By Joseph Lichterman, Daily News Editor
Published October 16, 2011
When University Prof. Asa Gray, sailed for Europe in 1838, he was given $5,000 and was charged with the task of purchasing a collection of books to start the fledging University of Michigan’s library.
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Gray purchased volumes on a wide array of topics, covering everything from classical literature to zoology, and he sent more than 3,000 books back to Ann Arbor.
Over the past century, the University Library grew to be one of the largest university library systems in the world, but until the Internet came to prominence over the past two decades, the general function of a library remained unchanged from Gray’s humble beginnings in the 1830s.
The Internet, however, has radically altered the way people interact with information and redefined the library’s place in academia and society. Thirty years ago, if a student needed to know the capital of Mozambique, she would have to go to the library and ask a reference librarian for assistance to find out that the capital is Maputo.
Now, all a student needs to do is run a Google search on her iPhone and within 30 seconds — and without leaving her bedroom — she could find out that Maputo has a population of 1.07 million and that the average temperature in July is 64 degrees Fahrenheit.
So while the instantaneous nature of the Internet has made The United States Postal Service insignificant (When was the last time you sent a letter?) and has fostered a 24-hour demand for news and information, it’d be easy to assume that libraries, at the University and elsewhere, would also be victims of the Internet’s accessibility and travel down the same path as Borders Inc., CDs and handwritten thank you notes.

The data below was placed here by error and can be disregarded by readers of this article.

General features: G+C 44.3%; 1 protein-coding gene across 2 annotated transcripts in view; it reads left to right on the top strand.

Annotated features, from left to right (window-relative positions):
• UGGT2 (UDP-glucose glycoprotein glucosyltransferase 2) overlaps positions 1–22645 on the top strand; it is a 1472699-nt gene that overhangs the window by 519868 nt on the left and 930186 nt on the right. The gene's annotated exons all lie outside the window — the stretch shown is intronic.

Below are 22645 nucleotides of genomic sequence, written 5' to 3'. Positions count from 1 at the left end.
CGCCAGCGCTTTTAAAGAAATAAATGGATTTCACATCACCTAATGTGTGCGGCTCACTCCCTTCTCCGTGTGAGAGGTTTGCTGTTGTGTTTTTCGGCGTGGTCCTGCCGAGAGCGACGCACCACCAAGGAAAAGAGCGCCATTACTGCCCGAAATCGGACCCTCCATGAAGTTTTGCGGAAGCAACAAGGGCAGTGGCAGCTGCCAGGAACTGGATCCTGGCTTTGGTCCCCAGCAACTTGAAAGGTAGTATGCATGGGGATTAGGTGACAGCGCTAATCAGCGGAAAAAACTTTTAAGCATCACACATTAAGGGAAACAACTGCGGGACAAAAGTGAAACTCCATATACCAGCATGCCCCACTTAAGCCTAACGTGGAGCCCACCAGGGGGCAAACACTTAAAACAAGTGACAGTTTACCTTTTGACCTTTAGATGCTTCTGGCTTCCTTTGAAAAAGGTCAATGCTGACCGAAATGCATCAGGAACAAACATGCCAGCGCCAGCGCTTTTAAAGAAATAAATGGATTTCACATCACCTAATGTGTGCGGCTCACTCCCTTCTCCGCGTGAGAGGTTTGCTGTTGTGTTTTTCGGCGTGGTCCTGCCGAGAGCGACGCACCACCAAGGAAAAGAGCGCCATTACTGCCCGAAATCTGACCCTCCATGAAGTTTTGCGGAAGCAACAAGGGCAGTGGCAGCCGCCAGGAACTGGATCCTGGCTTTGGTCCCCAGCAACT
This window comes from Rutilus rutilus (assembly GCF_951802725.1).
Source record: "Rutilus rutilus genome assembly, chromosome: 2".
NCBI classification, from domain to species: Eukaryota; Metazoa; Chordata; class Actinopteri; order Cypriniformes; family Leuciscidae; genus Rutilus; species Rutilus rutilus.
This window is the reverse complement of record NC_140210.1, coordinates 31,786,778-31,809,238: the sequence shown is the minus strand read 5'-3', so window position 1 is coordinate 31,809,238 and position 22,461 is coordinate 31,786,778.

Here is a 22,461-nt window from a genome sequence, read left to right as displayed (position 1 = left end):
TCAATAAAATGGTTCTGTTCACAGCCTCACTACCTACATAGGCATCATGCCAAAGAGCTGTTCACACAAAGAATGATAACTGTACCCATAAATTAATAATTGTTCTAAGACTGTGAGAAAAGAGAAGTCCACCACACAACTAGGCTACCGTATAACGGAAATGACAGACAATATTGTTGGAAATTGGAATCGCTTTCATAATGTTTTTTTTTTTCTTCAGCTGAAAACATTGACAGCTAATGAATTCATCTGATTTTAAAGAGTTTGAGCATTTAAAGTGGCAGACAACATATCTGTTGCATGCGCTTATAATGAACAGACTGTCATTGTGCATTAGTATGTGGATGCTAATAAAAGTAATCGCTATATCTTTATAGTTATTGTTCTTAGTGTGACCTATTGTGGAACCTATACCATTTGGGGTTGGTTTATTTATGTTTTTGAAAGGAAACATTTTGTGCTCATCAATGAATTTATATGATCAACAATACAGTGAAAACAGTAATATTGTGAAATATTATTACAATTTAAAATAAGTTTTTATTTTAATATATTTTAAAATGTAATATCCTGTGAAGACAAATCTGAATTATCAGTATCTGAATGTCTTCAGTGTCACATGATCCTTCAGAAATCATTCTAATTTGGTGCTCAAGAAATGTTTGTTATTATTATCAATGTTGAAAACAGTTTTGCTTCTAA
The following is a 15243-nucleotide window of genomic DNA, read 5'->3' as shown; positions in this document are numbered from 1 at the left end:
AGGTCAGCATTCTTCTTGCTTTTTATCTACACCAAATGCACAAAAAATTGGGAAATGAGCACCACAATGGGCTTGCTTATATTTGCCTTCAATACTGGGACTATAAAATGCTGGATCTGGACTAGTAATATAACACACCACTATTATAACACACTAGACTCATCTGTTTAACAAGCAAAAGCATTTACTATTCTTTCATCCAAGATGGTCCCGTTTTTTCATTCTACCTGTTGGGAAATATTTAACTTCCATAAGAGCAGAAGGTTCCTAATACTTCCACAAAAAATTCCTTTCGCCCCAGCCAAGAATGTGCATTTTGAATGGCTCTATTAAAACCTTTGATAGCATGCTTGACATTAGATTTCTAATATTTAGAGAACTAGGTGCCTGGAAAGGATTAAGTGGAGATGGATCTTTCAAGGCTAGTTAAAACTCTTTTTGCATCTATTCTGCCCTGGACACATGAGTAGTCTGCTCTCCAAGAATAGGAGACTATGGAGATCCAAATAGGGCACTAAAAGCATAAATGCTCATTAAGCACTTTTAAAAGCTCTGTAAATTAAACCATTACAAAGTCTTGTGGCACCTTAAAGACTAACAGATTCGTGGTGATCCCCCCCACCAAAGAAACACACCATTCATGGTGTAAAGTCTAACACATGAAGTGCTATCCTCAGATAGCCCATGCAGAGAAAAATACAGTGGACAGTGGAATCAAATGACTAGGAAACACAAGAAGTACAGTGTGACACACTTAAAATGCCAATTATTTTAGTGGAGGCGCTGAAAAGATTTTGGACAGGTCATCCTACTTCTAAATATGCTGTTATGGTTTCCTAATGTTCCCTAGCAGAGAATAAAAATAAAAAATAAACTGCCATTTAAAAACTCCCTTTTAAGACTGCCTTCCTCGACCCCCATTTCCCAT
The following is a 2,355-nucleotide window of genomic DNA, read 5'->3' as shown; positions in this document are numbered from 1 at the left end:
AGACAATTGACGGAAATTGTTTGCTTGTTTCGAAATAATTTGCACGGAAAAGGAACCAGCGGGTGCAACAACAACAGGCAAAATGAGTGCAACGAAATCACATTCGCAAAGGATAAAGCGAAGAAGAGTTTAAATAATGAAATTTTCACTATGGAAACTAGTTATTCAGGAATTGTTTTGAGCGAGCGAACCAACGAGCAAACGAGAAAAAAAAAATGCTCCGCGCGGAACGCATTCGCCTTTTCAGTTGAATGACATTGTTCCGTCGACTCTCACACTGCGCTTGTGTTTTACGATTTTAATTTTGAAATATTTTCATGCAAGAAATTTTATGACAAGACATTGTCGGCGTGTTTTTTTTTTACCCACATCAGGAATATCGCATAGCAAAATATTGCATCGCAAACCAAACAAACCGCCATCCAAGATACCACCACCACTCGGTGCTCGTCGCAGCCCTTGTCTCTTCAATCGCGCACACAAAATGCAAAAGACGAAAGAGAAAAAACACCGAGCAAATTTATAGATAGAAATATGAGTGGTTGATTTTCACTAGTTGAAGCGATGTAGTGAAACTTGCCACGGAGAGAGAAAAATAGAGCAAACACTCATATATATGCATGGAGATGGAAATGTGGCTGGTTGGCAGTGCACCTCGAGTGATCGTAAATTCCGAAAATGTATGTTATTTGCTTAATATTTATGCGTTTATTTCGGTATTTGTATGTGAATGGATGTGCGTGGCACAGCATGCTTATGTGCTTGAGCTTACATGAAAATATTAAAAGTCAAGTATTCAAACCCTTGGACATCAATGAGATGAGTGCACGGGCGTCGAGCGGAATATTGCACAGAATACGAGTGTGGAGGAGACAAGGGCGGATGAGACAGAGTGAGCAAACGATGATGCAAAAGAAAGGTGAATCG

But that’s not the case.
While it's possible to go through four years at the University without ever checking out a book, libraries are hardly irrelevant. They are evolving, and in some cases even thriving, in the face of technological change.
The University Library has taken steps to move more of its resources online, has partnered with Google to digitize its collection of books and continues to increase the number of online databases available to students and faculty.
Similarly, the School of Information is training the next generation of information professionals with the skills to manage and preserve information in the age of the Internet — whether they call themselves librarians or not, according to School of Information Dean Jeffrey MacKie-Mason.
“The word 'librarian' is attached to a building, but the building is neither here nor there. It’s the information services you provide with the content wherever it might be,” MacKie-Mason said. “And a lot of people who specialize in library and information services work in organizations that don’t look anything like libraries and aren’t libraries.”
The University’s Board of Regents chartered the School of Information in 1996, but the school has been educating librarians in one form or another since it was inaugurated as the Department of Library Science in 1926.
Thirty-four students were in the first class to earn degrees from the Department of Library Sciences in 1927, and the next year the department became the third institution in the country to be accredited by the American Library Association — an accreditation it hasn’t lost since.
And while the program, its name, the degrees it offers and the technology it teaches has changed over the years, the School of Information’s goal has remained the same, MacKie-Mason said.
“Our mission is to bring together people, information and technology in more valuable ways,” MacKie-Mason said. “We have a very strong commitment to social improvement and social engagement. That, in part, has been the mission of library professionals for more than 100 years.”
Today, the School of Information ranks number five in U.S. News and World Report’s list of the best graduate library and information studies programs.